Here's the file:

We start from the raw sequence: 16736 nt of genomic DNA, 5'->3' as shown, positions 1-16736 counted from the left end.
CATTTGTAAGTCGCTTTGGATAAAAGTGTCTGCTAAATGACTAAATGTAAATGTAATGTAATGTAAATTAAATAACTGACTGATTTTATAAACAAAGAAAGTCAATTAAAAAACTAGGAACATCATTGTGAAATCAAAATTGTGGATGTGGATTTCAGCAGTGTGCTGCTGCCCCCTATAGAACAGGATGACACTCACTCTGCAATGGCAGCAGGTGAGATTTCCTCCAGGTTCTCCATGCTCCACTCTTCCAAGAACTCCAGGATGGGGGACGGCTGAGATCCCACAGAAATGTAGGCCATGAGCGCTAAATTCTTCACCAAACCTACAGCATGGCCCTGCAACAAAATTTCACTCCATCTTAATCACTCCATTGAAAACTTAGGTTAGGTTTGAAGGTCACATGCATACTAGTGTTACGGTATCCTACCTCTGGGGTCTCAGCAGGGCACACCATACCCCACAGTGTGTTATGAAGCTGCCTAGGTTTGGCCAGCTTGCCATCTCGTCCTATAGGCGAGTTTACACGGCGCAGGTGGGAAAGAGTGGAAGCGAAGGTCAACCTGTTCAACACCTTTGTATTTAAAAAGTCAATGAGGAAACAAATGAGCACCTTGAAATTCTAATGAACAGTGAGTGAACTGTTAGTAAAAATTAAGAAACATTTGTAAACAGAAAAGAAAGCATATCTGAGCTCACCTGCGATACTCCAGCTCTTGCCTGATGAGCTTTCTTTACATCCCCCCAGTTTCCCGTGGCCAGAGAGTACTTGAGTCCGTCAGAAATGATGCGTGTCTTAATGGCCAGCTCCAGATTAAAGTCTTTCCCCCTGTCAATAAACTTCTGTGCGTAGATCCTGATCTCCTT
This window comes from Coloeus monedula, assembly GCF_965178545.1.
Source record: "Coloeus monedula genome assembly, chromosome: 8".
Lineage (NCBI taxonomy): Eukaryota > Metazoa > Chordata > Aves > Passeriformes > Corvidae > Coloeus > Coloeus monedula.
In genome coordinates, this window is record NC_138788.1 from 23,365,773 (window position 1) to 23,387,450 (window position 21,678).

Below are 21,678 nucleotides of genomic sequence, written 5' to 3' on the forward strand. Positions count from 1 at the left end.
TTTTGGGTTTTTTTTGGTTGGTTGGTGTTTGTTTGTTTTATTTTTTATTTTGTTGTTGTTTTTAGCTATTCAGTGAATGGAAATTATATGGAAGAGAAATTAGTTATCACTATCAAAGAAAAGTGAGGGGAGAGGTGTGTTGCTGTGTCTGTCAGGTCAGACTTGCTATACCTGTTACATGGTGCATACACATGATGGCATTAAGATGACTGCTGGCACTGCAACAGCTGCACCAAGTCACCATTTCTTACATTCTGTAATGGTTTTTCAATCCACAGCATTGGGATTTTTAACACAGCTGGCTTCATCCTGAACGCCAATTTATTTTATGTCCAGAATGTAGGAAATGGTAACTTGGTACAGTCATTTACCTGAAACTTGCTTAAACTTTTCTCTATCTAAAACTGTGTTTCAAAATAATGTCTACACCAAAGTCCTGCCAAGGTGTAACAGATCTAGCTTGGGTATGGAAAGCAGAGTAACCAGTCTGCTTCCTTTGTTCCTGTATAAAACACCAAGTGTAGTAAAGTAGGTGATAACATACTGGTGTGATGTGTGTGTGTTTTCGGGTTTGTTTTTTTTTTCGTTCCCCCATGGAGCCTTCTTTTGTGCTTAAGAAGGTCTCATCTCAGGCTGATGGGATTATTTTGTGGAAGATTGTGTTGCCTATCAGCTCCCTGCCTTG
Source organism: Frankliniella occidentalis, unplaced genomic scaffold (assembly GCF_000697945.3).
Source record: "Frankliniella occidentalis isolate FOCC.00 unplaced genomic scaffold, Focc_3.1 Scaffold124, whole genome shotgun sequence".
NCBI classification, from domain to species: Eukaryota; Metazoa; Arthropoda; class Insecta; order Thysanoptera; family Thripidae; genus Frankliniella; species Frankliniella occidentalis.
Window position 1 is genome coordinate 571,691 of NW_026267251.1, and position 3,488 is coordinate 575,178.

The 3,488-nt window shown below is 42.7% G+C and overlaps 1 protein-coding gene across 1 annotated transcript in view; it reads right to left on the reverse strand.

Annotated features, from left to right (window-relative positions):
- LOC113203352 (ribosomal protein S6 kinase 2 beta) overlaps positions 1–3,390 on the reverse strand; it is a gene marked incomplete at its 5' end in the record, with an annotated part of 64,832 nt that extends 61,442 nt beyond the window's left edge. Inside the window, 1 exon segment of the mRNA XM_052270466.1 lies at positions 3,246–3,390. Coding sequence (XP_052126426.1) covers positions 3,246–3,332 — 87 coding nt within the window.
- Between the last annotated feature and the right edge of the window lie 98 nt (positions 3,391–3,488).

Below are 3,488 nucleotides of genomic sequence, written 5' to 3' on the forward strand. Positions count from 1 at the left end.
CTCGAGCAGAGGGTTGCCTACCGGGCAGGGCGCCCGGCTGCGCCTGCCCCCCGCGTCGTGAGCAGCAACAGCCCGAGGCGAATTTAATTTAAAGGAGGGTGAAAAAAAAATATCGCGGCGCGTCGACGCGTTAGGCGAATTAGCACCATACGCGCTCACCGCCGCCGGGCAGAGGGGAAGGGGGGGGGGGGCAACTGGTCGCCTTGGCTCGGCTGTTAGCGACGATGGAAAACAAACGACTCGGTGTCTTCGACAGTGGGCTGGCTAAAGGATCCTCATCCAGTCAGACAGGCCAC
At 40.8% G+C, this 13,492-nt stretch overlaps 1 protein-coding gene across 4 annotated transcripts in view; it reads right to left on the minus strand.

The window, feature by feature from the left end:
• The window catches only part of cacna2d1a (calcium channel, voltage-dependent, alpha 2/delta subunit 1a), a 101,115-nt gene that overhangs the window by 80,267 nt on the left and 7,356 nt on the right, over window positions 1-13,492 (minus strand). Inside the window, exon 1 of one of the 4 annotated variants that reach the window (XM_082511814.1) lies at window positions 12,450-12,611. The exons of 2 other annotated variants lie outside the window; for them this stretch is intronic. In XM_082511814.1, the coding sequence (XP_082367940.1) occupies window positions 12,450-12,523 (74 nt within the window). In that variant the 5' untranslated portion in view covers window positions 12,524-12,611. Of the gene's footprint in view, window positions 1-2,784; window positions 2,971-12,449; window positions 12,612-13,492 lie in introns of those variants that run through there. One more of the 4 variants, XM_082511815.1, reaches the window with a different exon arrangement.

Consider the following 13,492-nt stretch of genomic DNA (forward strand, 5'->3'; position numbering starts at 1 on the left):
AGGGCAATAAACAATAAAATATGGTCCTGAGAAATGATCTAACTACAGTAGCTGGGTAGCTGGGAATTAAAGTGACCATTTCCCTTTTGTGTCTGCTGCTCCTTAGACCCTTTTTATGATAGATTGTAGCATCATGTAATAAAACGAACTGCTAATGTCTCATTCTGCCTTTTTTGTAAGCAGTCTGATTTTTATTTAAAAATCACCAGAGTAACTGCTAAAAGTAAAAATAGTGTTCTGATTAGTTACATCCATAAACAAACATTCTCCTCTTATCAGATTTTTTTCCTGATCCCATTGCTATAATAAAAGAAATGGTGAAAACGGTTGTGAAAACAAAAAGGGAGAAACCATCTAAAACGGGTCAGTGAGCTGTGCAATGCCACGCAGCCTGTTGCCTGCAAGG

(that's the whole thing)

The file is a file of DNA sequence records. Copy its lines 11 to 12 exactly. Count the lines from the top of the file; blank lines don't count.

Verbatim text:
NCBI classification, from domain to species: Eukaryota; Metazoa; Arthropoda; class Insecta; order Thysanoptera; family Thripidae; genus Frankliniella; species Frankliniella occidentalis.
Window position 1 is genome coordinate 571,691 of NW_026267251.1, and position 3,488 is coordinate 575,178.